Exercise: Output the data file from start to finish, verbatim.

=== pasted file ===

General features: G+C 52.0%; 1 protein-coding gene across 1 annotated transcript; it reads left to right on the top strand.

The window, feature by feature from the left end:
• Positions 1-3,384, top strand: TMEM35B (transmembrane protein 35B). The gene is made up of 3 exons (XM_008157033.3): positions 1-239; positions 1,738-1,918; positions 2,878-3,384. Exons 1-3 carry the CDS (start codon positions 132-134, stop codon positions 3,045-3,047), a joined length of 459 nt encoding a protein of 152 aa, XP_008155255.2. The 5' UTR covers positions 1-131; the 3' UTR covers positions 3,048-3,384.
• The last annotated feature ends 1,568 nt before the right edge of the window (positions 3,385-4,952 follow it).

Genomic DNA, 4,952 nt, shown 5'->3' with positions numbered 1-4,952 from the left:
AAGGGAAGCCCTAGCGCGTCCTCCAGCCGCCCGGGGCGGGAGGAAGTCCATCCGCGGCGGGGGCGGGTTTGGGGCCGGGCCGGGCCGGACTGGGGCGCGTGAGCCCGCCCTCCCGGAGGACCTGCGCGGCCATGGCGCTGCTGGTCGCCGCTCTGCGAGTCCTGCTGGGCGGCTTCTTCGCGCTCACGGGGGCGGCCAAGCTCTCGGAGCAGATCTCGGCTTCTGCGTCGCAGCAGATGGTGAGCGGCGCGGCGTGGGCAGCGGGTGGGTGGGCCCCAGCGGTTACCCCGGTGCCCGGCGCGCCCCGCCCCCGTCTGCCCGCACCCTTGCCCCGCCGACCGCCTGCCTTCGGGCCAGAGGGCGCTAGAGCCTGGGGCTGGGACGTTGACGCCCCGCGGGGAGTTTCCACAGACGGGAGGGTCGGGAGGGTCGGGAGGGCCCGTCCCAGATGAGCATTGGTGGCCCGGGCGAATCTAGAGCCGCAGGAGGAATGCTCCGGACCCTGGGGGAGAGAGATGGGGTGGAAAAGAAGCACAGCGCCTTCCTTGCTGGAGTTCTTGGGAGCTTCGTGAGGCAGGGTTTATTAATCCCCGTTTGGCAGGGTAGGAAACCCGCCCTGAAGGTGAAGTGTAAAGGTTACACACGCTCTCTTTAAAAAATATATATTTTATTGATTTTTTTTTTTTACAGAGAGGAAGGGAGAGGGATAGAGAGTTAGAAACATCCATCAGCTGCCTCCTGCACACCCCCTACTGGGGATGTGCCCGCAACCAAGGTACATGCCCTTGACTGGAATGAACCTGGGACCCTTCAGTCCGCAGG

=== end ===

General features: G+C 52.0%; 1 protein-coding gene across 1 annotated transcript; it reads left to right on the top strand.

The window, feature by feature from the left end:
• Positions 1-3,384, top strand: TMEM35B (transmembrane protein 35B). The gene is made up of 3 exons (XM_008157033.3): positions 1-239; positions 1,738-1,918; positions 2,878-3,384. Exons 1-3 carry the CDS (start codon positions 132-134, stop codon positions 3,045-3,047), a joined length of 459 nt encoding a protein of 152 aa, XP_008155255.2. The 5' UTR covers positions 1-131; the 3' UTR covers positions 3,048-3,384.
• The last annotated feature ends 1,568 nt before the right edge of the window (positions 3,385-4,952 follow it).

Genomic DNA, 4,952 nt, shown 5'->3' with positions numbered 1-4,952 from the left:
AAGGGAAGCCCTAGCGCGTCCTCCAGCCGCCCGGGGCGGGAGGAAGTCCATCCGCGGCGGGGGCGGGTTTGGGGCCGGGCCGGGCCGGACTGGGGCGCGTGAGCCCGCCCTCCCGGAGGACCTGCGCGGCCATGGCGCTGCTGGTCGCCGCTCTGCGAGTCCTGCTGGGCGGCTTCTTCGCGCTCACGGGGGCGGCCAAGCTCTCGGAGCAGATCTCGGCTTCTGCGTCGCAGCAGATGGTGAGCGGCGCGGCGTGGGCAGCGGGTGGGTGGGCCCCAGCGGTTACCCCGGTGCCCGGCGCGCCCCGCCCCCGTCTGCCCGCACCCTTGCCCCGCCGACCGCCTGCCTTCGGGCCAGAGGGCGCTAGAGCCTGGGGCTGGGACGTTGACGCCCCGCGGGGAGTTTCCACAGACGGGAGGGTCGGGAGGGTCGGGAGGGCCCGTCCCAGATGAGCATTGGTGGCCCGGGCGAATCTAGAGCCGCAGGAGGAATGCTCCGGACCCTGGGGGAGAGAGATGGGGTGGAAAAGAAGCACAGCGCCTTCCTTGCTGGAGTTCTTGGGAGCTTCGTGAGGCAGGGTTTATTAATCCCCGTTTGGCAGGGTAGGAAACCCGCCCTGAAGGTGAAGTGTAAAGGTTACACACGCTCTCTTTAAAAAATATATATTTTATTGATTTTTTTTTTTTACAGAGAGGAAGGGAGAGGGATAGAGAGTTAGAAACATCCATCAGCTGCCTCCTGCACACCCCCTACTGGGGATGTGCCCGCAACCAAGGTACATGCCCTTGACTGGAATGAACCTGGGACCCTTCAGTCCGCAGG